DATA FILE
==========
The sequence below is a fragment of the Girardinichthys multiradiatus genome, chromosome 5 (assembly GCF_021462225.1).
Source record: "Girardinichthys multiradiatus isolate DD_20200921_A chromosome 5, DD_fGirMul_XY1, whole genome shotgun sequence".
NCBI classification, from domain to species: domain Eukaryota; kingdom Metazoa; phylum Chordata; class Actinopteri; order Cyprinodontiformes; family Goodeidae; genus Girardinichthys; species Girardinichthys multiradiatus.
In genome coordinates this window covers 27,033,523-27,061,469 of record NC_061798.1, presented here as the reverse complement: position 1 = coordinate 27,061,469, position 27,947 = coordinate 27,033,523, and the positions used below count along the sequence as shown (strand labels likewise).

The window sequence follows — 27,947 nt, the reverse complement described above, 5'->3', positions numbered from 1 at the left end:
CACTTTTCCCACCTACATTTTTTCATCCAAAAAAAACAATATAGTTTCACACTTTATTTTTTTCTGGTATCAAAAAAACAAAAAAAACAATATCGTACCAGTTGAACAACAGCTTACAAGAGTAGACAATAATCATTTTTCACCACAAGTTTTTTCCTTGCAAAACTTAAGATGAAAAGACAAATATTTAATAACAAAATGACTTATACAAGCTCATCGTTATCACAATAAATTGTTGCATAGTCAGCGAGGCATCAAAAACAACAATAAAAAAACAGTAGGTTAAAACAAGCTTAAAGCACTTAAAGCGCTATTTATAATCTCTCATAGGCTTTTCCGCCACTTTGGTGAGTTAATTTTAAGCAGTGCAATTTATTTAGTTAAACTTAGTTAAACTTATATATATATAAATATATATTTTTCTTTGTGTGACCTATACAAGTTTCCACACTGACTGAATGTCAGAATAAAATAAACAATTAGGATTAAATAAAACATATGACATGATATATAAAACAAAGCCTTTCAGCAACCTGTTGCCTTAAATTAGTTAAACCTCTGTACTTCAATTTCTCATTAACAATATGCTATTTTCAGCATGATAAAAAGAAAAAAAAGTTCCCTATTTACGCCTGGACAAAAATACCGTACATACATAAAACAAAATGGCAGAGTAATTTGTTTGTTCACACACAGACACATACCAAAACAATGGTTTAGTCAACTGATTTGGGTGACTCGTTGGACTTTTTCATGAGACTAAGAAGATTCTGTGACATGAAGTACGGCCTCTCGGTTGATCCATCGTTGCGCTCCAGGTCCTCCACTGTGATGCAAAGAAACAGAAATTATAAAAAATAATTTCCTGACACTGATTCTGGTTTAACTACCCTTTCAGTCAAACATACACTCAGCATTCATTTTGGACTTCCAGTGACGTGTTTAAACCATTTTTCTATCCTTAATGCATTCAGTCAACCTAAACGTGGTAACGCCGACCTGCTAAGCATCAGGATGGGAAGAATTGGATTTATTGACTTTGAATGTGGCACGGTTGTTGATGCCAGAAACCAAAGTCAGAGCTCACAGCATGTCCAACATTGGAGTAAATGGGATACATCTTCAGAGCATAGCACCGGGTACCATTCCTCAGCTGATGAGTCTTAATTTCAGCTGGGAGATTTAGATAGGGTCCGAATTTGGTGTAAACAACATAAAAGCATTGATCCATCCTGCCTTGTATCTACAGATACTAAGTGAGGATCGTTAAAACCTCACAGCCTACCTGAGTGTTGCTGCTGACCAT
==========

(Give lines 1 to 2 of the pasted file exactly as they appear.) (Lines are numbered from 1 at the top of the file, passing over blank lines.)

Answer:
The sequence below is a fragment of the Girardinichthys multiradiatus genome, chromosome 5 (assembly GCF_021462225.1).
Source record: "Girardinichthys multiradiatus isolate DD_20200921_A chromosome 5, DD_fGirMul_XY1, whole genome shotgun sequence".